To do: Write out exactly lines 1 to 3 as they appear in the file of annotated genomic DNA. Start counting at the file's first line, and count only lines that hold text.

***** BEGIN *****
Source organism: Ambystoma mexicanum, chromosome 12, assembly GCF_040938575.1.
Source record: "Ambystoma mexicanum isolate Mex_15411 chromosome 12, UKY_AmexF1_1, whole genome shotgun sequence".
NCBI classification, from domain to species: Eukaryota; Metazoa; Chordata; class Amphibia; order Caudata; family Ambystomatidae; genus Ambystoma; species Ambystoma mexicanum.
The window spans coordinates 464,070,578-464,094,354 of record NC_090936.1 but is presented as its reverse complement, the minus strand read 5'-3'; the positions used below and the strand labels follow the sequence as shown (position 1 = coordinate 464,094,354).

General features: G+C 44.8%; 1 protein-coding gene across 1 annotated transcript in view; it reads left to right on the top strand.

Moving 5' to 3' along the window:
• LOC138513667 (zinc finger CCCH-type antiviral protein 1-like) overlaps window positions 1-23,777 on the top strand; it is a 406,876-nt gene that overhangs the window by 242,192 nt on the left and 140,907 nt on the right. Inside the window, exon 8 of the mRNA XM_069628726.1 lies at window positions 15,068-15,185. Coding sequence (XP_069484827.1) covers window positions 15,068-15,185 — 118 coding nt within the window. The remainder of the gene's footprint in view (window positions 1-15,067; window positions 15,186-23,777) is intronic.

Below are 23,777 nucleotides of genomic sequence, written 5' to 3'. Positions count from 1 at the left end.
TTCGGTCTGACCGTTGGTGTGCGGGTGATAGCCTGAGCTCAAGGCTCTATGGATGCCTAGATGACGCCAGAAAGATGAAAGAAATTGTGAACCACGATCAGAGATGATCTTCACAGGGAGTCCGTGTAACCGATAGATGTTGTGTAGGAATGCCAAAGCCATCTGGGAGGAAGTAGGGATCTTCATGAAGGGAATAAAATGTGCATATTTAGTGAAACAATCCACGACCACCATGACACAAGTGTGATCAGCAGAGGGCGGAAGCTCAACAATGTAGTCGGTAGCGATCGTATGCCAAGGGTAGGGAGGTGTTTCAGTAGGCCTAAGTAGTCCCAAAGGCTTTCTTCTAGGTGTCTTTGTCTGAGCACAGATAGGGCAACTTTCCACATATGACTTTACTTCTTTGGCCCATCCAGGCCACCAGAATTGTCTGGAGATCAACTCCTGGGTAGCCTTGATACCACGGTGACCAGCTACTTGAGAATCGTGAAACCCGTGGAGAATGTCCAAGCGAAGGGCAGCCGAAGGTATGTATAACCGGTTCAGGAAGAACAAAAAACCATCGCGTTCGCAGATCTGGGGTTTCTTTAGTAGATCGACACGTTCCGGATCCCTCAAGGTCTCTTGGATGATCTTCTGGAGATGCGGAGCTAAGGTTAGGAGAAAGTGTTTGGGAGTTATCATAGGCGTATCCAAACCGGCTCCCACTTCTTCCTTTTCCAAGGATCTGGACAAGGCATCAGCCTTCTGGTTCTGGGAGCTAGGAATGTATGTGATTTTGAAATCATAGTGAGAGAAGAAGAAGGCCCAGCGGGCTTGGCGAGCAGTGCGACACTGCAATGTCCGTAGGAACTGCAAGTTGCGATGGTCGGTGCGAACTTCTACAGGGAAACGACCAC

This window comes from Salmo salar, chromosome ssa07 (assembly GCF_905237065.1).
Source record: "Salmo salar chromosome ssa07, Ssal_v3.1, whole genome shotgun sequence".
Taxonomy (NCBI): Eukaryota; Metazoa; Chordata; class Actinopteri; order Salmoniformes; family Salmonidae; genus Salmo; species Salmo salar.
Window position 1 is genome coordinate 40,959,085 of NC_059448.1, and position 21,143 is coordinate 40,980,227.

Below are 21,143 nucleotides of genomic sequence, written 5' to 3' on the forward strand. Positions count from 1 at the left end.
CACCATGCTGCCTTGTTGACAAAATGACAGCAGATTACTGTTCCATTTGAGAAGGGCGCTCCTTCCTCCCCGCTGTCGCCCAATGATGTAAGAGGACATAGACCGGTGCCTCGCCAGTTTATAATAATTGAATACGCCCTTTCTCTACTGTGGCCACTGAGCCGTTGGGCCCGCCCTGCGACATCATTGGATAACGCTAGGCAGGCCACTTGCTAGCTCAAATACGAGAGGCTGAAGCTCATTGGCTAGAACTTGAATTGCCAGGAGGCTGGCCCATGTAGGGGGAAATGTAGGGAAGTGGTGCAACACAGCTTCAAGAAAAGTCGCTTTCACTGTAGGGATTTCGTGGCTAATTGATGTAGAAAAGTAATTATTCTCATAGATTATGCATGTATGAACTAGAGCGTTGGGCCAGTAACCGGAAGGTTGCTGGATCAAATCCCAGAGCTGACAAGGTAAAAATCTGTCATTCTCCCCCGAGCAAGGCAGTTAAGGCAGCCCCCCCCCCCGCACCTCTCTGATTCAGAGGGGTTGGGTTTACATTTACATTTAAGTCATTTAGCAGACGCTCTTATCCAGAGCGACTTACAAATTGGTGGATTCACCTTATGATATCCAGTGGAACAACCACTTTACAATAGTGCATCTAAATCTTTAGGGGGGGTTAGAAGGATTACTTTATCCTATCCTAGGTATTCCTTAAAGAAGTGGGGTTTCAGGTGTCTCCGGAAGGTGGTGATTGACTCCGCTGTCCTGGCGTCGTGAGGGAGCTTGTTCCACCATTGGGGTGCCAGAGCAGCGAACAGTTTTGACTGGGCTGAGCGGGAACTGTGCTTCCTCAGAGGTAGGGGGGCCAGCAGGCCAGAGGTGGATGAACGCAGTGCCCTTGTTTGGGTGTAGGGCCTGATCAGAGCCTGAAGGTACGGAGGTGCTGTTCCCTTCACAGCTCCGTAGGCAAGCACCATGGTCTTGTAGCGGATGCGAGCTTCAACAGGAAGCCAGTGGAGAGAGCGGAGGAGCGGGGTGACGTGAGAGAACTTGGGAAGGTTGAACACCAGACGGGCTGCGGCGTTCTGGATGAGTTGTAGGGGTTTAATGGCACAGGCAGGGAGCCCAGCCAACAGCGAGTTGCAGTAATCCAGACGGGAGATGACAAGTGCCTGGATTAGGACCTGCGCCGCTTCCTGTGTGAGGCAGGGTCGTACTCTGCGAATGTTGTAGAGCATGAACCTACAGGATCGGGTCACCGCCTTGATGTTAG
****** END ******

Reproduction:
Source organism: Ambystoma mexicanum, chromosome 12, assembly GCF_040938575.1.
Source record: "Ambystoma mexicanum isolate Mex_15411 chromosome 12, UKY_AmexF1_1, whole genome shotgun sequence".
NCBI classification, from domain to species: Eukaryota; Metazoa; Chordata; class Amphibia; order Caudata; family Ambystomatidae; genus Ambystoma; species Ambystoma mexicanum.